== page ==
Bush hopes to pull a Snow job on the press

President Bush gave his presidency a facelift Wednesday, tapping a smooth-talking, telegenic conservative commentator as the new White House press secretary.

The appointment of Fox News pundit Tony Snow as Bush’s third chief spokesman was intended in part to help improve the White House’s frayed relationship with the press corps. Bush paired the announcement of his choice with some friendly jabs at reporters, and a serving of respect for their craft.

“Tony already knows most of you, and he’s agreed to take the job anyway,” the president said, Snow laughing at his side in the briefing room where he will start holding court in about two weeks. “He understands like I understand that the press is vital to our democracy.”

Snow, a 50-year-old Ohio native, plans to take over from current press secretary Scott McClellan the week of May 8. He will hold off conducting the daily press briefings for several days while the two overlap.

The choice of Snow was also part of a White House effort _ under the leadership of new chief of staff Joshua Bolten and with Bush at his lowest-ever approval ratings _ to reach out to conservatives who made up the base of support for Bush’s two presidential victories but have been disaffected by government spending and other issues.

Democrats, though, seized on remarks and writings Snow has produced in nearly 25 years in the media that have been critical of Bush, and often provocative. Snow held several print journalism positions, mostly working for newspaper opinion pages, and lately has been the host of the “Tony Snow Show” on Fox News Radio and “Weekend Live with Tony Snow” on the Fox News Channel.

Though usually aggressively supportive of the president as a GOP pundit, Snow has also shown a confrontational side. In a syndicated column, for instance, Snow has called the president “something of an embarrassment,” a leader who has “lost control of the federal budget,” the architect of a “listless domestic policy” and a man who has “a habit of singing from the political correctness hymnal.”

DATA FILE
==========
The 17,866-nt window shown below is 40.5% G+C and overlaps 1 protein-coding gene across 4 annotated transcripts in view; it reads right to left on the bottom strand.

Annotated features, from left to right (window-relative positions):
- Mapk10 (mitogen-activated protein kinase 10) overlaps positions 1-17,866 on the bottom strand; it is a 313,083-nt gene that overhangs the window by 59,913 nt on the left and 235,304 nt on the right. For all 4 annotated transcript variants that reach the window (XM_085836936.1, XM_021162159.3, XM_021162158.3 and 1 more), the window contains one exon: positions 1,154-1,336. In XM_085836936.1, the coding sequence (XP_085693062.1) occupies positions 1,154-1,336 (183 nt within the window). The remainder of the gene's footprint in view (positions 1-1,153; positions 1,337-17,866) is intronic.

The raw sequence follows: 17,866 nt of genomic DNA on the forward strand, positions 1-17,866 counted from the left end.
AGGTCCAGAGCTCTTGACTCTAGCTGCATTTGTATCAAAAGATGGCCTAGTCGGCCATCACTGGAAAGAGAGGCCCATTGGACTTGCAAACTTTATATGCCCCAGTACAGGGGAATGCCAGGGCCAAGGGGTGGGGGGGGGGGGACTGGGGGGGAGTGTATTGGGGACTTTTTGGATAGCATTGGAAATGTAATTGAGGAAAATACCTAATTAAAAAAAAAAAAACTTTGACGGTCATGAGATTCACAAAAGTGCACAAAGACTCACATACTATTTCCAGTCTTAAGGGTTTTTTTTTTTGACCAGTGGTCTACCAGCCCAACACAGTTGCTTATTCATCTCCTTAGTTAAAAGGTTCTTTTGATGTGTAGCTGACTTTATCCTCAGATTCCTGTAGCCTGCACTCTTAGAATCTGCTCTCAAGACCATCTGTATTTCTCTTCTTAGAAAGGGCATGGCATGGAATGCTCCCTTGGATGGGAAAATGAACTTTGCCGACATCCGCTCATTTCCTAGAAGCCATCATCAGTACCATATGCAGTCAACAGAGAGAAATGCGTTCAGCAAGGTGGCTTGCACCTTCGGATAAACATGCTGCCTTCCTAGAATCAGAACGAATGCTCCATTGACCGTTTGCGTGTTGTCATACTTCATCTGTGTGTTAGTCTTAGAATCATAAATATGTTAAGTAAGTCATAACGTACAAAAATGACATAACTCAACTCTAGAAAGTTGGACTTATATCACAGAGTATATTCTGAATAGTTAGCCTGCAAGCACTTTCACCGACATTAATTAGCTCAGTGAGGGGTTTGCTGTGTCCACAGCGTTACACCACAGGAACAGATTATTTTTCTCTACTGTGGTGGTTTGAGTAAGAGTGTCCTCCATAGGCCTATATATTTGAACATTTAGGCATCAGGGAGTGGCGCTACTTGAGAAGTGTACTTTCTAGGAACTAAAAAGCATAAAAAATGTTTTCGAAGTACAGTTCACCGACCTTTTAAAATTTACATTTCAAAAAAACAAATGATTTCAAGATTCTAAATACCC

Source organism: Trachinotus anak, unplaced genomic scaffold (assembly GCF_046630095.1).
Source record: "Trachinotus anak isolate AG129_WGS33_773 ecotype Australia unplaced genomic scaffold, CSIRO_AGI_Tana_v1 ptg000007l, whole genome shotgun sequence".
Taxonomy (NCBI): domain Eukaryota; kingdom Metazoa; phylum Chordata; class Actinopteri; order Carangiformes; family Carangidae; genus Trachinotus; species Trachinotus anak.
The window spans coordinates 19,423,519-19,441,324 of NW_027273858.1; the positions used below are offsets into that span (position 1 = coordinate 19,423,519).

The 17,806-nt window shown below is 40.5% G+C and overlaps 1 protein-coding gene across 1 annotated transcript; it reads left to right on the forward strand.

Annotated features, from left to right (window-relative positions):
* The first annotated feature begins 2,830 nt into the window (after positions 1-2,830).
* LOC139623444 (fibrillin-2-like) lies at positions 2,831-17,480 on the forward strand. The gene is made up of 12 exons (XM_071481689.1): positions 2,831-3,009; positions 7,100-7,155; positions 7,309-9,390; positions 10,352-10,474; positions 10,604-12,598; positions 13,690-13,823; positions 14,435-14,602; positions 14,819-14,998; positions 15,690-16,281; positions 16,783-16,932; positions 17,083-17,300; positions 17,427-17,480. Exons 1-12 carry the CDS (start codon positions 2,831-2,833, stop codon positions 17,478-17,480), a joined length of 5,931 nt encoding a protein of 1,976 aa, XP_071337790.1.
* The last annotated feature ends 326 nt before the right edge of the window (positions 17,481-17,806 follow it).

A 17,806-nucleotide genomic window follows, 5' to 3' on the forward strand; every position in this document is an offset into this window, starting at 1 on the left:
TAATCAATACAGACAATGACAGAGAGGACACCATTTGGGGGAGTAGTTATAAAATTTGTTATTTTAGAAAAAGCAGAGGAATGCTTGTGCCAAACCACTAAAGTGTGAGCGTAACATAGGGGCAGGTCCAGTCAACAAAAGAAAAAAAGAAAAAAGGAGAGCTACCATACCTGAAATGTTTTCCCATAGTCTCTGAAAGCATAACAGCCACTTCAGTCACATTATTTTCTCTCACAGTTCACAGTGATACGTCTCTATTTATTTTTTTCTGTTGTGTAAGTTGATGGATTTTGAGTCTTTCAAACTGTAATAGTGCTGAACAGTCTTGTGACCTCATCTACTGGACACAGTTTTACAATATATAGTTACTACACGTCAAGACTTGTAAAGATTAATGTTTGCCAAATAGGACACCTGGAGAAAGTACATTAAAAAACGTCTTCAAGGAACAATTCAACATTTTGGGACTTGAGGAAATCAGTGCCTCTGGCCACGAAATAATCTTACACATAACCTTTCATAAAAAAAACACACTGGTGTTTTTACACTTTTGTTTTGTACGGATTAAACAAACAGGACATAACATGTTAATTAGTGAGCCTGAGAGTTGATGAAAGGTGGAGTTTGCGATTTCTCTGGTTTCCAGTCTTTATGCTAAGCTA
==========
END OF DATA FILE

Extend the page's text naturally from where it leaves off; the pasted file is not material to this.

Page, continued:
The Democratic National Committee said Snow’s appointment shows “truth still snowed in” in the Bush administration.

The White House _ led by Bush _ said Snow’s candor and colorful talk will be an asset, not a liability.

“I asked him about those comments, and he said, `You should have heard what I said about the other guy,'” the president said. “I like his perspective, I like the perspective he brings to this job, and I think you’re going to like it, too.”

Snow, who took a hiatus from the media in the late 1990s to work in the White House under Bush’s father as a speechwriting director and spokesman for regional issues, spoke only briefly. Neither he nor Bush took questions, though he later told The Associated Press he hasn’t yet determined what changes would make the White House press operation work better. “I’m still trying to figure it out,” he said.

Snow had been openly interested in acquiring a role in developing White House policy _ not just talking about it. But Wednesday, he told Fox News Channel, his soon-to-be ex-employer, that “I’m just going to have to wait and see” whether that will come to pass.

Earlier, to reporters in the briefing room, Snow said: “Believe it or not, I want to work with you. … We’ve got a lot of big issues ahead and we’ve got a lot of important things that all of us are going to be covering together.”

Snow had delayed a decision about taking the job to consult with his family _ he and his wife have three young children _ and his doctors _ he had his colon removed last year and underwent six months of chemotherapy after being diagnosed with cancer. But his detailed on-air deliberations over recent days raised eyebrows among White House staff who are normally tightlipped and loath to run afoul of Bush’s dislike for any public airing of internal thinking.

Bush seemed unaffected. He concluded his introduction of Snow by calling him “buddy.”

© 2006 The Associated Press